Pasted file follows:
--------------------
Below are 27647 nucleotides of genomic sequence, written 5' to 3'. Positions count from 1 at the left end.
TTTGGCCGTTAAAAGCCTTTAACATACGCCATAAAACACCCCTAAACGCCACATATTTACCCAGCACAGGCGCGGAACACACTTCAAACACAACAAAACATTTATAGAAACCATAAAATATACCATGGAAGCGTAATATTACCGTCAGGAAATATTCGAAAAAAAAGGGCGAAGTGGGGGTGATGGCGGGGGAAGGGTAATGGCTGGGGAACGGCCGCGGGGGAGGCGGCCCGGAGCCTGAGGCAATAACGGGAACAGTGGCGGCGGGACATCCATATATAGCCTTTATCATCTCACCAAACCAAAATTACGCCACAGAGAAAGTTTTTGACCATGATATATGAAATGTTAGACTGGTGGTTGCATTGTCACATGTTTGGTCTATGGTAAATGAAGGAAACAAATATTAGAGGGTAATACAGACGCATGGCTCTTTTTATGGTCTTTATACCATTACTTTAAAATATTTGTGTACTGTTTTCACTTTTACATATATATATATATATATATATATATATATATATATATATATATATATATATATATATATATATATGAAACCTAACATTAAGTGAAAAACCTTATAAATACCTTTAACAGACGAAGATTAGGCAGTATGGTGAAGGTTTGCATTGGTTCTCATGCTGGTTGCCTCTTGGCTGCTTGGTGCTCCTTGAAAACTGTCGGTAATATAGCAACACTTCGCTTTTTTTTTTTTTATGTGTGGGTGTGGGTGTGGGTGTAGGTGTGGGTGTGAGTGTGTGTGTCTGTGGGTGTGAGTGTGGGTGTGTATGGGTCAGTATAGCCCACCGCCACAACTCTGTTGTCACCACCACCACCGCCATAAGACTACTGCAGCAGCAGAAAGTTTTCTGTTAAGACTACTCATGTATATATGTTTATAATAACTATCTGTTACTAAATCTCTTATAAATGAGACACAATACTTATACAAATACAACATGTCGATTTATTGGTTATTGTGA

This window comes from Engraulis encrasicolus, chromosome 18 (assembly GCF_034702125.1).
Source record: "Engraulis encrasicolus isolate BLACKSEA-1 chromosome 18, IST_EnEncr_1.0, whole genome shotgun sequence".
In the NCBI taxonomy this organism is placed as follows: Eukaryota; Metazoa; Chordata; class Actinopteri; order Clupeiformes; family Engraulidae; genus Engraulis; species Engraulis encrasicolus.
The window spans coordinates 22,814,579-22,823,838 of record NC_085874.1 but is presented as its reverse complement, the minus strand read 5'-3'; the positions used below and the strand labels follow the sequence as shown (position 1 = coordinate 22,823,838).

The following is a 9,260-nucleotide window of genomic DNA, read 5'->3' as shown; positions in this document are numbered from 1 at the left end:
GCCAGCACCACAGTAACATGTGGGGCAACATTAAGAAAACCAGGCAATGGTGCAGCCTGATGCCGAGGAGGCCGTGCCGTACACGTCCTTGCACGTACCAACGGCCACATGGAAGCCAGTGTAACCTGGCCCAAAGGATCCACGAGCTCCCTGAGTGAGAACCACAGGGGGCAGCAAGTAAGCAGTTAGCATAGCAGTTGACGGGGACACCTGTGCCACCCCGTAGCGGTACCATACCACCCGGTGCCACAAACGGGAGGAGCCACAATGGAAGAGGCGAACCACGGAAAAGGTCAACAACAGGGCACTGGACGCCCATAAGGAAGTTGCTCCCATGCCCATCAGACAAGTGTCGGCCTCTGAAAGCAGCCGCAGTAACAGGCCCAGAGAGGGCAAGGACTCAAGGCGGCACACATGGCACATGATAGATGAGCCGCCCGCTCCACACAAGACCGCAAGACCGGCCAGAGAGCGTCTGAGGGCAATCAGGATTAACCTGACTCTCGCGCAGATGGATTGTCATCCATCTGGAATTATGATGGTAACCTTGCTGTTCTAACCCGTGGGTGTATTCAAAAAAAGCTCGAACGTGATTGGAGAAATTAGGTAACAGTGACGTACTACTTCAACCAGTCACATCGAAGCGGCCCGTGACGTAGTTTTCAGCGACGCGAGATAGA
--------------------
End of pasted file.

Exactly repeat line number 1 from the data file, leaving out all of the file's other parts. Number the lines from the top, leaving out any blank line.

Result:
Below are 27647 nucleotides of genomic sequence, written 5' to 3'. Positions count from 1 at the left end.